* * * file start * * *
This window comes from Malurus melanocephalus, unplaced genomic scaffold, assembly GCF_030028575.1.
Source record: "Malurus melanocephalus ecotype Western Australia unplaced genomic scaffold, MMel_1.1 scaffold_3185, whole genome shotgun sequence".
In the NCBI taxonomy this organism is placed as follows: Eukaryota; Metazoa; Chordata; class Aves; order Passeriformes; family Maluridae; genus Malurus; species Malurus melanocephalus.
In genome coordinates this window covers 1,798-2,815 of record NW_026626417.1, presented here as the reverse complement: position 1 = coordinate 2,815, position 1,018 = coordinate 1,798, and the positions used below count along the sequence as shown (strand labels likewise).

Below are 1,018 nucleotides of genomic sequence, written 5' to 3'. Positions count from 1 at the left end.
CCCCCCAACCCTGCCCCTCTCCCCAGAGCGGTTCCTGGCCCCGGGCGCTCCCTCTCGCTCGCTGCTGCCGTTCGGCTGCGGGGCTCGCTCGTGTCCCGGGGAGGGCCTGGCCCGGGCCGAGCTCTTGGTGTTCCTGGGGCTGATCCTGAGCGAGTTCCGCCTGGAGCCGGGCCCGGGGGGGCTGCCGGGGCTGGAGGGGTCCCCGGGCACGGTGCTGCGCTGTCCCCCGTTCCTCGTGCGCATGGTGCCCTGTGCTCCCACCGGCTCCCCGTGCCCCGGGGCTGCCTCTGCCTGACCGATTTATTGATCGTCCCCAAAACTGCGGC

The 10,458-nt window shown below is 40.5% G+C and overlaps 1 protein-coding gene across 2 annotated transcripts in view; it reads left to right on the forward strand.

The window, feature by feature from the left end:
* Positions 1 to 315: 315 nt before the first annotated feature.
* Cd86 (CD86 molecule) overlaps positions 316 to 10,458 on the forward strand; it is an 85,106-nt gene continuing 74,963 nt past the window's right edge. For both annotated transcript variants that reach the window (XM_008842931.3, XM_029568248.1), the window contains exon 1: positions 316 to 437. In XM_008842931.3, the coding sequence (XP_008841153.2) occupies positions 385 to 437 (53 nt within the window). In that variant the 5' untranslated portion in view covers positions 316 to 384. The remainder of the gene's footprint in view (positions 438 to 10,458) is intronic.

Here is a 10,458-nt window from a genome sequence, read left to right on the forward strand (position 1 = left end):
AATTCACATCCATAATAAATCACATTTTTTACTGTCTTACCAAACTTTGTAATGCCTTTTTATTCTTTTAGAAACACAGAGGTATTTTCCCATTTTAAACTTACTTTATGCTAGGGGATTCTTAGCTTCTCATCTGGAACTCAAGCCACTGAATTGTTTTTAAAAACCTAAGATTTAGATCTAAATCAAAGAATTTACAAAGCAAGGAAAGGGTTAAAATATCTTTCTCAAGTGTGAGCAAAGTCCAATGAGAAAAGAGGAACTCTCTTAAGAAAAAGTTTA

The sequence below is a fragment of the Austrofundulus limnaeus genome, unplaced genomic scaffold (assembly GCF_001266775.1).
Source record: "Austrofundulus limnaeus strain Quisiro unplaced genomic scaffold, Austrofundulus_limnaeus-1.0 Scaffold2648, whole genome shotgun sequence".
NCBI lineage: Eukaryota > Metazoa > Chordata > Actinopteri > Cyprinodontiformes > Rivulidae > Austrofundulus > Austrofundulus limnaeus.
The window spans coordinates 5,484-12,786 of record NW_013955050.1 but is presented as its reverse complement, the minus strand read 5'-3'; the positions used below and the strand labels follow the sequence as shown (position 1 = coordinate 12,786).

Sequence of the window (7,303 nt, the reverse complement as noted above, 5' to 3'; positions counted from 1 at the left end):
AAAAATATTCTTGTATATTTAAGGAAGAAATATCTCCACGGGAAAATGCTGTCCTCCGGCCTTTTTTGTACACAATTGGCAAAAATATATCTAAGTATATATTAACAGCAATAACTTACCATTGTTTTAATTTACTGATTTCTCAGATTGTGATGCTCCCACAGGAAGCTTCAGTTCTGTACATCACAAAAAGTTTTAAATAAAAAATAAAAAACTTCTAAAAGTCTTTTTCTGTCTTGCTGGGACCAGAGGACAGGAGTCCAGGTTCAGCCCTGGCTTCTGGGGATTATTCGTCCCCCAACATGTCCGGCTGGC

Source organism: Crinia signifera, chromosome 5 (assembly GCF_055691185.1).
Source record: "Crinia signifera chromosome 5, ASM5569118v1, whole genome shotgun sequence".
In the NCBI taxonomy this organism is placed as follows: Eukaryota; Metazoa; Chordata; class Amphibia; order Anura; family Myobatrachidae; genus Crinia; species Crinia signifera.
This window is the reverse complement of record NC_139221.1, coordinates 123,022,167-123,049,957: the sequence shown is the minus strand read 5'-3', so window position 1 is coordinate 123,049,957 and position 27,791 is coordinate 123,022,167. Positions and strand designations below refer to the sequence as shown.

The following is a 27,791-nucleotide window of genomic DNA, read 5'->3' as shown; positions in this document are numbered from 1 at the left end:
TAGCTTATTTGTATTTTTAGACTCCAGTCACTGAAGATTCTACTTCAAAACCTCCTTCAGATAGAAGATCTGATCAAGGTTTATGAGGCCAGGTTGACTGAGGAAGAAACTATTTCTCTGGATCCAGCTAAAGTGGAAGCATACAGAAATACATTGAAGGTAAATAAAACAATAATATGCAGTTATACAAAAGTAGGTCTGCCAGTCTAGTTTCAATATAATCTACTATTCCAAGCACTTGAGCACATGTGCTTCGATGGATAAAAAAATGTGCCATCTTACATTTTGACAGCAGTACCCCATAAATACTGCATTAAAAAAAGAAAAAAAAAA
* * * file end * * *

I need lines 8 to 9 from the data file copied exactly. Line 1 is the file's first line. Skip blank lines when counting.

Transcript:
The window, feature by feature from the left end:
* Positions 1 to 315: 315 nt before the first annotated feature.